Community Investment Fund Spotlight: Helping Students Make the Grade

Posted February 8, 2016
Blog atlantacifspotlight 2016

The Annie E. Casey Foundation’s Atlanta Civic Site team sup­ports the res­i­dent-led Com­mu­ni­ty Invest­ment Fund, which award­ed 15 small grants in 2015. This blog post series high­lights how recip­i­ents used their grant to improve the lives of kids and fam­i­lies in Atlanta’s Neigh­bor­hood Plan­ning Unit V (NPU‑V). 

In this spot­light, Christie Cade shares how she and friend Car­ol Maple used a $4,200 grant from the Com­mu­ni­ty Invest­ment Fund to launch a Com­mon Core Coach­ing edu­ca­tion pro­gram for local students. 

The issue: Kids in the Pitts­burgh neigh­bor­hood go to Atlanta Pub­lic Schools. There are a lot of chal­lenges get­ting the chil­dren to hit the mark and move to the next grade lev­el, let alone mas­ter the Com­mon Core learn­ing prin­ci­ples. Resources are lim­it­ed. Tutor­ing doesn’t go on. The pop­u­la­tion that we are reach­ing out to does not have the best sup­port to help them achieve their goals.

At the same time, we believe that every child needs a cham­pi­on, a cheer­leader and a coach. Kids need some­one to look up to. They need some­one to help them learn, carve out a path and bring them back in align­ment when they go astray. I think that’s what we are miss­ing in soci­ety right now and that sup­port is so important.

A solu­tion: Every Sat­ur­day dur­ing the school year, we host a free two-hour coach­ing ses­sion for kids in first to sixth grade. Dur­ing our first semes­ter, we saw any­where from eight to 12 stu­dents at a time. We start­ed by assess­ing each child to see what skills they had con­quered and what grade lev­el they were on. These assess­ments also helped us design our coach­ing around their spe­cif­ic needs. Our goal was very spe­cif­ic: We want­ed to help the chil­dren mas­ter the core con­cepts for the school year relat­ed to read­ing, lan­guage arts and mathematics.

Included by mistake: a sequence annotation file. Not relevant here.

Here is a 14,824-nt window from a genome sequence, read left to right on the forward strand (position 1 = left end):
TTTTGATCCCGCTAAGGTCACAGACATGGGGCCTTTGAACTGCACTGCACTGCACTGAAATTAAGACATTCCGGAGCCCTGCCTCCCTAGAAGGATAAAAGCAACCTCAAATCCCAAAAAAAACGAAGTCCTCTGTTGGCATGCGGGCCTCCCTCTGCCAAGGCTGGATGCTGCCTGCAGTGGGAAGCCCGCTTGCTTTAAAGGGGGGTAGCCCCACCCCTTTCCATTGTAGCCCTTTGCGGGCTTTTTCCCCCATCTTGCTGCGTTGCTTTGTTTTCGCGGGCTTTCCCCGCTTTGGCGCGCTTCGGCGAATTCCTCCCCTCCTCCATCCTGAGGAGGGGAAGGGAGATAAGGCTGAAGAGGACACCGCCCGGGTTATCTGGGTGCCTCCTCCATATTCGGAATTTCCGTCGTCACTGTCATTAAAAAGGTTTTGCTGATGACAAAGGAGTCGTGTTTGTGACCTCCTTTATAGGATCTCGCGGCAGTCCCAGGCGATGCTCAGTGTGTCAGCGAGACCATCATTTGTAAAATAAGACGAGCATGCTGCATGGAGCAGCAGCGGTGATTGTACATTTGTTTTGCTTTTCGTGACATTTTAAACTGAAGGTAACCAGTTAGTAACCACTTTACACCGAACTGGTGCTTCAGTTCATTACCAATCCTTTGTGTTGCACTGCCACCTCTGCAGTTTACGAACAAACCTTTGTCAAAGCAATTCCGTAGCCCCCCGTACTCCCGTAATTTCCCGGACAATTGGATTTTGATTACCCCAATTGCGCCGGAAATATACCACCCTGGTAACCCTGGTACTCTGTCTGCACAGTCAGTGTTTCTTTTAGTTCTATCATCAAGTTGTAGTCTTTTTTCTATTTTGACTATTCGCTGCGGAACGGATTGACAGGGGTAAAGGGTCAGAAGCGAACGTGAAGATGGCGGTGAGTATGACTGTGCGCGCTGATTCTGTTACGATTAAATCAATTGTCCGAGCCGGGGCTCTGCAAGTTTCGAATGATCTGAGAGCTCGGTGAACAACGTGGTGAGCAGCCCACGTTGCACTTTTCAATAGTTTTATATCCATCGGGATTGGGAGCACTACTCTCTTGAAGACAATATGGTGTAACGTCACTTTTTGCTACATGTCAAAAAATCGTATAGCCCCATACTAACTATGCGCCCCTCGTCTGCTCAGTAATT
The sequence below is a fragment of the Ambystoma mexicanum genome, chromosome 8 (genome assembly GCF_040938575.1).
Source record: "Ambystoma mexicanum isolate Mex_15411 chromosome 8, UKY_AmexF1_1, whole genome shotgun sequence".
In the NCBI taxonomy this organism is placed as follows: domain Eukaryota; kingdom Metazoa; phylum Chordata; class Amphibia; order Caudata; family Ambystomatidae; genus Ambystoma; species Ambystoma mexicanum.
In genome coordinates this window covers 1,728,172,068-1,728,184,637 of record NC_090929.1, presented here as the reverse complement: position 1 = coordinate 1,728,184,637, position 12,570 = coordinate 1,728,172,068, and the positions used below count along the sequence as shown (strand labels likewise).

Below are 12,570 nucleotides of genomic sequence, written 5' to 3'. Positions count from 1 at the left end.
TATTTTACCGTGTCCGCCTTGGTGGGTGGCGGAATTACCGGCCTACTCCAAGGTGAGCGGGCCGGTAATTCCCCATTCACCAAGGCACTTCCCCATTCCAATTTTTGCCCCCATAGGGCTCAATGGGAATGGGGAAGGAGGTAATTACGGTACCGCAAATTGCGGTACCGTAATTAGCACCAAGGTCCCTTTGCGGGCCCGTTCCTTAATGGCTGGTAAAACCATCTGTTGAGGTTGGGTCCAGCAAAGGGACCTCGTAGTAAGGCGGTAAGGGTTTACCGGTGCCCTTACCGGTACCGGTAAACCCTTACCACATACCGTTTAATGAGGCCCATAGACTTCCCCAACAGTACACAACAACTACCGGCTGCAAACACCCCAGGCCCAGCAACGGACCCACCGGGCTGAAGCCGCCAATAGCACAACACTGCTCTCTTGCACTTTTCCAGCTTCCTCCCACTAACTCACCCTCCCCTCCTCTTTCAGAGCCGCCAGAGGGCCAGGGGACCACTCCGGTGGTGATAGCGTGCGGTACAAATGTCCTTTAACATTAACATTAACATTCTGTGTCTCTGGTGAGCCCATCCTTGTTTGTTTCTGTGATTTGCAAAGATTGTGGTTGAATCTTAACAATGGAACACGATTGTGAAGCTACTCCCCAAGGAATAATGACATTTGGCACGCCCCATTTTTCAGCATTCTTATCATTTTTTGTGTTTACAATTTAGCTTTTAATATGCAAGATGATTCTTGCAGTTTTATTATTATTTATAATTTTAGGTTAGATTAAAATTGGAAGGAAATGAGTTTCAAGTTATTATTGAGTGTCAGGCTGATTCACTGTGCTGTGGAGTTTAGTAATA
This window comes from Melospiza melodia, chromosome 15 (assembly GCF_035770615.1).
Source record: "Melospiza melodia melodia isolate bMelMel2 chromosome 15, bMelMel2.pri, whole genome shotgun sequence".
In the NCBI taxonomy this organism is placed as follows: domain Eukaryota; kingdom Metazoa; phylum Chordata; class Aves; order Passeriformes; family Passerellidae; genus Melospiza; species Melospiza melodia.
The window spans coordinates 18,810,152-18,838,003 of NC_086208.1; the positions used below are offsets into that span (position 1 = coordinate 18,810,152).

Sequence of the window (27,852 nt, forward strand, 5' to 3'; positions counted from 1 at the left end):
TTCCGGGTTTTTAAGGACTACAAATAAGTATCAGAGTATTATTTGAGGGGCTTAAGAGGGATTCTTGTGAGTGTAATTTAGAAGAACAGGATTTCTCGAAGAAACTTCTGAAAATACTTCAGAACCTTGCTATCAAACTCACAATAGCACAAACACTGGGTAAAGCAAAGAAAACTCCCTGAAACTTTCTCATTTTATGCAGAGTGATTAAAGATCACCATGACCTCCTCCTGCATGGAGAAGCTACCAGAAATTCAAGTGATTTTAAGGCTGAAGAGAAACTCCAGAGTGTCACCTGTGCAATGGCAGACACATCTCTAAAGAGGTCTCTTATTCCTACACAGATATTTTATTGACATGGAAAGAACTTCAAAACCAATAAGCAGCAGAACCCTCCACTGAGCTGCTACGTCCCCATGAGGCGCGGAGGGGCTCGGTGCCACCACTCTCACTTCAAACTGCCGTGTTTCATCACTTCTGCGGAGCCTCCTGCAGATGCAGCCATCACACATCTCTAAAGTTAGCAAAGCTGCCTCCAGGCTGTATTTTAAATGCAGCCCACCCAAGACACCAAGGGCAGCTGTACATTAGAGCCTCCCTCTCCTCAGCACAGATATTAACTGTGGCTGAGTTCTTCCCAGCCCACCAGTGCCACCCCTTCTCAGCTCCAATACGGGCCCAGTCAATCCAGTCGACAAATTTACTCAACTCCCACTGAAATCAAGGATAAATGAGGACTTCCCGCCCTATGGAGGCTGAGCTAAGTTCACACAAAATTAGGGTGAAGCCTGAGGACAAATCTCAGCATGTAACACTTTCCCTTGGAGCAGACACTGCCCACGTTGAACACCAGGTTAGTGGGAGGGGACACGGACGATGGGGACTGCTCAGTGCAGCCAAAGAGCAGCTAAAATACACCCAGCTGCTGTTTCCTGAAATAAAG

Mon­ey mat­ters: We used the grant to buy sup­plies, books, dic­tio­nar­ies, the­saurus­es and learn­ing games. We also bought four com­put­ers, which the kids used for assess­ments and skills devel­op­ment exer­cis­es. In Decem­ber, each child received a back­pack with school sup­plies and a learn­ing game. They also received a dic­tio­nary because we will focus on build­ing their vocab­u­lary this spring. They were crazy excit­ed, and we are ready for them.

Evi­dence of suc­cess: We have a sixth-grad­er who was read­ing below kinder­garten lev­el. When I learned this, I went home and cried. I saw the sta­tis­tics stand­ing in front of me: Young black male who can­not read. I thought about how lim­it­ed his future and his job options would be. We pro­vid­ed one-on-one coach­ing to him. We gath­ered up cas­sette tapes and books and had to go back to phon­ics. One Sat­ur­day, he came and sur­prised us. He read us one of the books we had giv­en him. It was a see-Jane-run kind of book. And we were scream­ing. We were scream­ing out of the sheer joy of know­ing that he was one step clos­er to beat­ing the odds.

The Com­mu­ni­ty Invest­ment Fund at a Glance

What: A Casey-fund­ed pro­gram that awards a total $50,000 in small grants rang­ing from $500 to $5,000.

Who and Where: A res­i­dent board over­sees the fund, which is open to com­mu­ni­ty-based orga­ni­za­tions and net­works in Atlanta’s NPU‑V.

Why: To pro­mote com­mu­ni­ty-dri­ven change by empow­er­ing res­i­dents to tack­le com­mon neigh­bor­hood challenges.

When: Appli­ca­tions for the 2016 Com­mu­ni­ty Invest­ment Fund cycle are due March 182016.

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